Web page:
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As consumers adjusted to life under lockdown their shopping behavior changed dramatically alongside it. With no choice but to shop online and swerve physical stores, consumers turned to online and digital channels to source products and advice to suit their new lifestyles. Brands had to change alongside these new habits. We caught up with Shaun Brown, SVP – Managing Director and Shopper Marketing Discipline Lead at Momentum Worldwide to learn about the changes.
AW360: What were the consumer behaviors that surprised you at the beginning of global lockdown?
The speed of change that retailers and brands had to react to was unparalleled. Three behaviors stood out specifically:
- The speed of adoption around grocery fulfillment options like click-and-collect and delivery saw record growth instantly—growth that the retailers and third-party providers weren’t prepared to solve. That behavior has not fallen off, and our research tells us that over 50% of shoppers across the globe will maintain that behavior post-pandemic.
- The lack of availability of national brands drove a shift to private label or less expensive brands out of necessity. That shift may prove fatal for some established brands since 85% of shoppers told us they are mostly satisfied with the private label brands.
- The amount of hoarding behavior for prolonged periods of time. We see that behavior when disasters like hurricanes hit a market, but the extended hoarding for weeks and months created an operations problem for brands and retailers to keep products on shelves.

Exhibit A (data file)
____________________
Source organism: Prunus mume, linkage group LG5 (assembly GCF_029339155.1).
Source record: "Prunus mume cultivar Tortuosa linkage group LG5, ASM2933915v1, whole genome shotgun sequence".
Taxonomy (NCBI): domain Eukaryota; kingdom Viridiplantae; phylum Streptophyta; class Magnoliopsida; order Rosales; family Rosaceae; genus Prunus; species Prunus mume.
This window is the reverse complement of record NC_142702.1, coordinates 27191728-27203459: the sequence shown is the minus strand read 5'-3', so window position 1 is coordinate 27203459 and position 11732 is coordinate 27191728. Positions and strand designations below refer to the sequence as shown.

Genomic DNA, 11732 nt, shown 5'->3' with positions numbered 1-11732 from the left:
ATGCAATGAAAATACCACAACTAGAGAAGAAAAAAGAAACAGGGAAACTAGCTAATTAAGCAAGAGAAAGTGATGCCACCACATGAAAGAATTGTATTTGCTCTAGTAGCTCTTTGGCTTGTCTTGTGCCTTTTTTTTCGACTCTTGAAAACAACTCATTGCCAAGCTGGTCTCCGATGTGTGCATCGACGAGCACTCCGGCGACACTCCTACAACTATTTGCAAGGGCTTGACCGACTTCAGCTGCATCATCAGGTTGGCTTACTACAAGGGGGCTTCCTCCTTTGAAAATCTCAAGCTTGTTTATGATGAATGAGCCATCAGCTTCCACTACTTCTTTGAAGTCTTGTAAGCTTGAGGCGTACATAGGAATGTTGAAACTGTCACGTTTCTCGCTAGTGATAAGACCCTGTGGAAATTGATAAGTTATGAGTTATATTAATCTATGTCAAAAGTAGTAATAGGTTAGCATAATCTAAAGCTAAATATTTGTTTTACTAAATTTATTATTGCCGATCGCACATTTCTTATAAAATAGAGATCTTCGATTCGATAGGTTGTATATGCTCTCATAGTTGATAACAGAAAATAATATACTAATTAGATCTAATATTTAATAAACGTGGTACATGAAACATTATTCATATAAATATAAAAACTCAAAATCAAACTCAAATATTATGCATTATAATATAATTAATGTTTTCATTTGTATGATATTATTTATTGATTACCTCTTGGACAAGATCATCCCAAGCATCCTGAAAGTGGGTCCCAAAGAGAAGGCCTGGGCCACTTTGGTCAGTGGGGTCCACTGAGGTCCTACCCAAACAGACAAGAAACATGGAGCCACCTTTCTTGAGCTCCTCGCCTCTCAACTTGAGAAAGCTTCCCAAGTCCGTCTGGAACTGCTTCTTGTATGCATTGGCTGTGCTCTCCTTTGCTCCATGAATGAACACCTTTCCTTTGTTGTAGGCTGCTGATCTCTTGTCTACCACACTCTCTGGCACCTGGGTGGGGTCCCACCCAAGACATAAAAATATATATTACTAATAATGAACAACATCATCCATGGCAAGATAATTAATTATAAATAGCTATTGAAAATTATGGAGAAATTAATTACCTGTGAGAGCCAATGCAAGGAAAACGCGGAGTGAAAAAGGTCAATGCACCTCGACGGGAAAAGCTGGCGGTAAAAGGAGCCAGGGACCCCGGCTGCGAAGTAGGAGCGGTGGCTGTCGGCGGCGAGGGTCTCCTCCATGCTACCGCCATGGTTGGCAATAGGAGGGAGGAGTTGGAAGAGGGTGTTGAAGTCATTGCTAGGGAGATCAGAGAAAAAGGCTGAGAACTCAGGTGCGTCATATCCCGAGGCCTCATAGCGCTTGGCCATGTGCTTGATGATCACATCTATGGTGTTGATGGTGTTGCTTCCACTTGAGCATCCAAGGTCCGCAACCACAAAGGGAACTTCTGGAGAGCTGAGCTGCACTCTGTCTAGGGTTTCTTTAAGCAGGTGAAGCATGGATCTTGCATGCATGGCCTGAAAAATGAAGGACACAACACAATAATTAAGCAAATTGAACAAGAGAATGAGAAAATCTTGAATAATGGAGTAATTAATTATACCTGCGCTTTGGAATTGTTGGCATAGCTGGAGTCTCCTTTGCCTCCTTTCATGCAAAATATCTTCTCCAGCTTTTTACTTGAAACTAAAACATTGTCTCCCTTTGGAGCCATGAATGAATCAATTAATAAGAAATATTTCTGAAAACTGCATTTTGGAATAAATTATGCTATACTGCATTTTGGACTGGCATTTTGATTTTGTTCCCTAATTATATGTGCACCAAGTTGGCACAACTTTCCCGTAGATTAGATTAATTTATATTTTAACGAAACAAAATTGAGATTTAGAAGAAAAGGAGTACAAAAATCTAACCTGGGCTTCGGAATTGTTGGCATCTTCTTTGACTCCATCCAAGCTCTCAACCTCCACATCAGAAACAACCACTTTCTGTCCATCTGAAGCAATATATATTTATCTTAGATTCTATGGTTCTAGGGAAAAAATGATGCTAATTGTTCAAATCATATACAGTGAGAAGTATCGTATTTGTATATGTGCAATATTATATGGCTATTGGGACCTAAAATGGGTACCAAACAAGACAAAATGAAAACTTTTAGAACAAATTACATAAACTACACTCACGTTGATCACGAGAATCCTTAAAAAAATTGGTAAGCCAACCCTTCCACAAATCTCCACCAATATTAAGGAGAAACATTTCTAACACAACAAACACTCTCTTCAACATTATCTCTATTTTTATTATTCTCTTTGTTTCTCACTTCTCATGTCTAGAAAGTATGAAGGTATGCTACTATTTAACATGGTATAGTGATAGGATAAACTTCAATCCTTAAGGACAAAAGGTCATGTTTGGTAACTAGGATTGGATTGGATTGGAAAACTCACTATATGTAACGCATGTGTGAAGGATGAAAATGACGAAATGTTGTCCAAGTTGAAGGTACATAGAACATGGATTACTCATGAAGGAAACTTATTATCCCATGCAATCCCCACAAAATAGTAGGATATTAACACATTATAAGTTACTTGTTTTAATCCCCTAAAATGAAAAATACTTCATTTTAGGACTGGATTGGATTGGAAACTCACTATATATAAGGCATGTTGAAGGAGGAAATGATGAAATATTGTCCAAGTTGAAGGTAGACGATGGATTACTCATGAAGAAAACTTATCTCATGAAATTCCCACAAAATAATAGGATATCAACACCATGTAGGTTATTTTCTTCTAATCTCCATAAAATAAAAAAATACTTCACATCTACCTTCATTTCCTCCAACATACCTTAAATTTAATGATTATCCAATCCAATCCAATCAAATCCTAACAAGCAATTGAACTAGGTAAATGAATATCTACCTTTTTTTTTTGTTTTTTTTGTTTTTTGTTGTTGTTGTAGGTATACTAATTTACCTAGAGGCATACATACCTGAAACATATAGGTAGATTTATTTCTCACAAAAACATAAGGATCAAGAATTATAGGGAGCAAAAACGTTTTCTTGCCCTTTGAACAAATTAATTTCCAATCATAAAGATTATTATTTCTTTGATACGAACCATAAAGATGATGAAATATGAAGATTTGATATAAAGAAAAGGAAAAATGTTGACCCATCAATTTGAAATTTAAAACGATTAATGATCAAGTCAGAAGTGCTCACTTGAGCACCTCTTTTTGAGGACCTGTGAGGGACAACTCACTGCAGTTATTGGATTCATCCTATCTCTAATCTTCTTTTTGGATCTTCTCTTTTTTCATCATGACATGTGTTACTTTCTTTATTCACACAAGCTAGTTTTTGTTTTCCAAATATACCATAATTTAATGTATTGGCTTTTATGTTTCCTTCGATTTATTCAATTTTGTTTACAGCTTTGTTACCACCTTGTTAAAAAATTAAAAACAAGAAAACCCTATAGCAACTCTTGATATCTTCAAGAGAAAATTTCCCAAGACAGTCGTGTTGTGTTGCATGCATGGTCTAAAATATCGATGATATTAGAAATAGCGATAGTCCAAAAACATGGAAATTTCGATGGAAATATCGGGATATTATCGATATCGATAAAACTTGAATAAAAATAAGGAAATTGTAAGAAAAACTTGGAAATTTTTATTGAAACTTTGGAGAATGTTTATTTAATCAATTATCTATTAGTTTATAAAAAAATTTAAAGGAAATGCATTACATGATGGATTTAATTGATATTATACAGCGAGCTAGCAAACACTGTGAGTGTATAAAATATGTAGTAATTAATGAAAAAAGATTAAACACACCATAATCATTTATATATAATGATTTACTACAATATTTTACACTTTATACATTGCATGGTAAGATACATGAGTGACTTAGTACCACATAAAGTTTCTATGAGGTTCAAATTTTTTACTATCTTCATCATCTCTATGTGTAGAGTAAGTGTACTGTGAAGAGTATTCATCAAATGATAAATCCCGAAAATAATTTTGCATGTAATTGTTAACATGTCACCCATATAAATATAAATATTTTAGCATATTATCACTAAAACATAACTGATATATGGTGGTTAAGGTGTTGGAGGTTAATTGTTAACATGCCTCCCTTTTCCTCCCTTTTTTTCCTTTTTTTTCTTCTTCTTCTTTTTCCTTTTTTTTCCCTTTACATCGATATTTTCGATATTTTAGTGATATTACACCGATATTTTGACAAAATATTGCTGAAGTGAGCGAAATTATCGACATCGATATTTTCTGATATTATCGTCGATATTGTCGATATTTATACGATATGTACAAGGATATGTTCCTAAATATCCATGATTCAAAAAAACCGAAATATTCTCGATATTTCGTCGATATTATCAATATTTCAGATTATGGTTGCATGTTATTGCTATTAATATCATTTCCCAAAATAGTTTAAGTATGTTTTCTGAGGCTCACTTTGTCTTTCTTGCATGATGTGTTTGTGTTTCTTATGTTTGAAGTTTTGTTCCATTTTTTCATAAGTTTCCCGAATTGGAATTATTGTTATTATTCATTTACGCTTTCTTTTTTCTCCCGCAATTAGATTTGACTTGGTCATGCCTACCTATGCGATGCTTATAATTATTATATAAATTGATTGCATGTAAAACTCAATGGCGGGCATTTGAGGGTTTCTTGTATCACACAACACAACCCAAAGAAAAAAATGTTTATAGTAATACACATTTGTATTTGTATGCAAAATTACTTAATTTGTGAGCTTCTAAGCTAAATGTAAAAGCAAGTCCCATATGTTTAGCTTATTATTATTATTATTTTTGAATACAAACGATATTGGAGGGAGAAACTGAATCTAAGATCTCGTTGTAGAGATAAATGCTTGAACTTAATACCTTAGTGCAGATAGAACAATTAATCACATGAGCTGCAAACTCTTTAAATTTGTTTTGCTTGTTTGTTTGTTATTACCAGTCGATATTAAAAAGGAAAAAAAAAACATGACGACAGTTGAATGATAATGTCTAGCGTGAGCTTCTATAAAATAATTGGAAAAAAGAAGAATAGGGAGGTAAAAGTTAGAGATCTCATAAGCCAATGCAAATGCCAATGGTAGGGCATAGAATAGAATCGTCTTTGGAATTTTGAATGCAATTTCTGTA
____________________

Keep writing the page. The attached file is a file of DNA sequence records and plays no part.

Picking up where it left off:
AW360: What are the 4 macro forces brands should be aware of?
- Continue to invest in online shopping and optimize e-commerce experience.
- We know that more shopping is happening online, but much of the in-store experience gets lost in the digital world. When e-commerce introduces more opportunities for discovery, sociability and bargain-hunting, it can satisfy the needs that are going unfulfilled.
- Reimagine traditional shopping and sales events for a COVID-19 world.
- Shoppers look forward to major events like Black Friday and Back-to-School for savings and will count on them more during the economic downturn. We need to identify the elements they love about these events—the excitement, the tradition, the ritual—and recreate them for our new ways of shopping.
- Invest in non-traditional ways of shopping.
- Even though shoppers will find comfort in major shopping events, they’re also taking new non-traditional routes. Leveraging platforms like Google, Honey and RetailMeNot will meet these shoppers in new spaces, helping them satisfy bargain-hunting needs in an online space.
- Focus on shoppers’ most basic human needs to establish trust.
- Private label brands pose a major threat to name brands, especially as shoppers tighten their belts and become generally satisfied with cheaper options. The pandemic startled our sensibilities and caused us to rethink what we truly value. Brands that can successfully tap into these fundamental needs will connect with shoppers beyond a simple price-quality relationship.